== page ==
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June, 22

ACC Commander: Dominance in electromagnetic spectrum is not optional

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The Crows of the 350th Spectrum Warfare Wing welcomed the Air Combat Command leadership team and their spouses to Eglin Air Force Base, recently, where they saw firsthand the wing’s role in providing joint and coalition partners with electromagnetic warfare capabilities needed to dominate the spectrum. 


The wing, activated in 2021, has its origins in the 53rd Wing at Eglin; the same wing Gen. Ken Wilsbach, commander of Air Combat Command, previously commanded. The now inactive 53rd Electronic Warfare Group, went on to become eight squadrons across the 350th SWW that Wilsbach had the opportunity to engage with during his visit. 


“Going through the 350th today and seeing how much has changed was impressive,” Wilsbach said. “The advancements, changes and speed at which the wing operates enhances the focus on the primary challenge – China.” 


Wilsbach and Chief Master Sgt. David Wolfe, ACC’s command chief, were briefed on the wing’s current process to rapidly reprogram critical mission data under wartime contingencies and how it is reshaping its approach to combat adversaries in the spectrum.





















“Electromagnetic spectrum operations are a significant part of how we operate,” Wilsbach said. “The operations that are happening today in the Pacific will inform the data and what will happen here at the 350th. That data will in turn be used by those same operators for an advantage against China.” 


Part of that reshaping includes the planned activation of the 950th Spectrum Warfare Group at Robins AFB, Georgia. The 950th SWG is projected to expand the wing’s ability to assess every aircraft in the Combat Air Force inventory, ensuring readiness through assessment of EMS-based combat capabilities. 


The wing conveyed the resourcing challenges associated with reinvesting in spectrum-based capabilities, including the ability to gain experienced Airmen who are familiar with EW—a challenge on both the officer, enlisted and civilian sides of the force. 


“We need to have an ecosystem for experts in electronic warfare and spectrum warfare,” Wilsbach said. “The focus on creating that pipeline will develop our Airmen and prepare them to execute the mission of the Spectrum Warfare Wing.”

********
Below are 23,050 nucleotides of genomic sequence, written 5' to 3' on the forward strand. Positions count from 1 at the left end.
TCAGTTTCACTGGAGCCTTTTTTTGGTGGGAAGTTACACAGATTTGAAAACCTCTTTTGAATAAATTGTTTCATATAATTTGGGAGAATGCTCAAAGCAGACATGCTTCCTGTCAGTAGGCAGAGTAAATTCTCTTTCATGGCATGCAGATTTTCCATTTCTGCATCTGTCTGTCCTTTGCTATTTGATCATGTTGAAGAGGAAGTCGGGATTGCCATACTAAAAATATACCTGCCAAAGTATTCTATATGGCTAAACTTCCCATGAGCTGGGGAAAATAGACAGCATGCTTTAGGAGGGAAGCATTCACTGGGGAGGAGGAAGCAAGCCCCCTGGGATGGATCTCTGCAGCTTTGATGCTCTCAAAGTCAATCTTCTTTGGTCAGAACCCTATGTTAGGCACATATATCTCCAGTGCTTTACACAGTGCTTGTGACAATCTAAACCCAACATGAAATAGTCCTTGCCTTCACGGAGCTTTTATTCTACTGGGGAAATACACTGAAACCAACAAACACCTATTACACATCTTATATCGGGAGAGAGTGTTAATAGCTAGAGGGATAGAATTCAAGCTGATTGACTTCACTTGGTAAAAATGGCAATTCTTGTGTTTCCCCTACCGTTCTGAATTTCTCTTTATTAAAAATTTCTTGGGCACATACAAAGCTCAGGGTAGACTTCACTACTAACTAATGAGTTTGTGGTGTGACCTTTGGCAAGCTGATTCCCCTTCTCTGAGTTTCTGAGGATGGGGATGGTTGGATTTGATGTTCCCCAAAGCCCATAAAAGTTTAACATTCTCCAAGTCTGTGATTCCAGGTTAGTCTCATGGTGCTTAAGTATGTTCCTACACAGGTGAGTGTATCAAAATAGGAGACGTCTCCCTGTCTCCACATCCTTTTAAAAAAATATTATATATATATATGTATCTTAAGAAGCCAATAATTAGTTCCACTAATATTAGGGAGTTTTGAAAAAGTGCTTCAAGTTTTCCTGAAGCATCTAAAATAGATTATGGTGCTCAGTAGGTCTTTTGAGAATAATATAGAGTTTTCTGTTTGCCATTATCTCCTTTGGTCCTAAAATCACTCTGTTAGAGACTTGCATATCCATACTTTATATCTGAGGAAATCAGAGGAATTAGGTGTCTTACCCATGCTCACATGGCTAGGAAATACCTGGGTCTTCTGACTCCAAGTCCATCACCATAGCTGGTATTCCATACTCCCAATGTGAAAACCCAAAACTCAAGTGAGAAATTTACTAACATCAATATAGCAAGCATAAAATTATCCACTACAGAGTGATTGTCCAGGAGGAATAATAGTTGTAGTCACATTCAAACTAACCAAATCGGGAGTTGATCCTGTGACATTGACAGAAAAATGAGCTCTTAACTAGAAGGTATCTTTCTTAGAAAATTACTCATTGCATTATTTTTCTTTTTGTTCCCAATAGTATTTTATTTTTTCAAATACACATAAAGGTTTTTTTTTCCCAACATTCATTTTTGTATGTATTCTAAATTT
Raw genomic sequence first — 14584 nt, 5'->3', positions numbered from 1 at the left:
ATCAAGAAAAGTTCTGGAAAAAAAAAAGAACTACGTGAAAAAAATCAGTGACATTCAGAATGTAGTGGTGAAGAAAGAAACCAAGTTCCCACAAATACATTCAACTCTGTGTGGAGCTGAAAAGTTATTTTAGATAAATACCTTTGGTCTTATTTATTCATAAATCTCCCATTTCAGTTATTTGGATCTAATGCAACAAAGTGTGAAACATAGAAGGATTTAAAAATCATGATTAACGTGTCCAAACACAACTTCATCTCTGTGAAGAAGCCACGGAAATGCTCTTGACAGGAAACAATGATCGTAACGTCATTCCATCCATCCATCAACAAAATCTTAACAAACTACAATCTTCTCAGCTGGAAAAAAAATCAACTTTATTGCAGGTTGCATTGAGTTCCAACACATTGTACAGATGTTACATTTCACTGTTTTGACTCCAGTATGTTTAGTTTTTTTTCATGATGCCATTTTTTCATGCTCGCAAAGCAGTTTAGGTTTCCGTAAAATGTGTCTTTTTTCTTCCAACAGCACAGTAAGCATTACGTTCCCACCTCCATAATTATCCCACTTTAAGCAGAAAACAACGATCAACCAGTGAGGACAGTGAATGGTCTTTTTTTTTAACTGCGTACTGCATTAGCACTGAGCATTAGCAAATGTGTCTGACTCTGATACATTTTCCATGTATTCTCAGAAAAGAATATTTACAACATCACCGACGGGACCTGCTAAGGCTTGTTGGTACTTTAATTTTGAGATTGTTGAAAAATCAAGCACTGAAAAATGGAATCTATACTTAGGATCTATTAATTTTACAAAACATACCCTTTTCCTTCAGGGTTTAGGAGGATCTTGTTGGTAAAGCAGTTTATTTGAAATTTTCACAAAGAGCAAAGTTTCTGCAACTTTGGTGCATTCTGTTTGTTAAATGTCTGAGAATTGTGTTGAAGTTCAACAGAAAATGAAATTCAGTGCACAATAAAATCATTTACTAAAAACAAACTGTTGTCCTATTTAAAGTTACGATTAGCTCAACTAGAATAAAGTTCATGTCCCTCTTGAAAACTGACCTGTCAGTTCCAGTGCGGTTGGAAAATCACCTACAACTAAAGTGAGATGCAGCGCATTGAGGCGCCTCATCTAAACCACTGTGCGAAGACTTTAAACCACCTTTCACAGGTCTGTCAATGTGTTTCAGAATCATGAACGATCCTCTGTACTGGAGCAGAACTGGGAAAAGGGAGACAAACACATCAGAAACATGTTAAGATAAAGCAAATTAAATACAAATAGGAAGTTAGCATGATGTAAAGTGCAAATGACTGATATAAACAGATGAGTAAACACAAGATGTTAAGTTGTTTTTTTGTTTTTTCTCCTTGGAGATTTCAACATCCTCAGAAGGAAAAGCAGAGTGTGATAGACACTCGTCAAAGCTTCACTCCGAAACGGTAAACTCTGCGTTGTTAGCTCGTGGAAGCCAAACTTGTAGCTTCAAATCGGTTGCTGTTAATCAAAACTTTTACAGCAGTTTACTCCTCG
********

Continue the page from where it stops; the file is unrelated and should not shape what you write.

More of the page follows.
Wolfe agreed with Wilsbach and wing leadership, stating, “There’s a lot of work to be done from Air Combat Command to ensure we are doing everything possible to resource a new wing.” 


During the visit, Wolfe hosted an all-call with the 350th and 53rd Wing enlisted members touching on the readiness of the force to meet the pacing challenge of China and other adversaries in the Indo-Pacific region. 


“We’re the only enlisted force on the planet that can do what would be needed in the Pacific,” said Wolfe. “The professionalism and the excellence of our enlisted corps is a distinct advantage and is full of winners who do a job every day and make things happen.” 


The ACC command team learned how the wing is weaponizing data and how it is essential for disrupting, degrading and destroying enemy command, control and communication systems. This is being done through efforts conducted at units such as the 513th Electronic Warfare Squadron, which supports the entire Department of Defense F-35 Lightning II fleet. 


The wing also showcased its role in prioritizing EMSO-integration into exercises such as Red Flag, Bamboo Eagle and more, supporting Wilsbach’s exercise priorities and providing warfighters and planners across the joint force realistic EW training environments and education. 


“EMSO needs to be integrated into our training,” said Wilsbach. “As we go forward with these large force exercises…the [350th] Spectrum Warfare Wing and its mission will be integral. Electronic warfare is not a special thing; it is just what we do.” 


The Air force’s ability to generate, sustain and deliver decisive multi-domain effects to achieve air component commander objectives depends on the 350th SWW, a message that was on display during the visit. 


“It’s been fantastic being at Eglin and interacting with the Airmen,” said Wilsbach. “They’re addressing the most pressing needs our service has and getting results. Dominance in the electromagnetic spectrum is required; it’s no longer optional. If you don’t pay attention in that area, you’re going to get beat.”



Originally published at https://www.af.mil/News/Article-Display/Article/3779315/acc-commander-dominance-in-electromagnetic-spectrum-is-not-optional/

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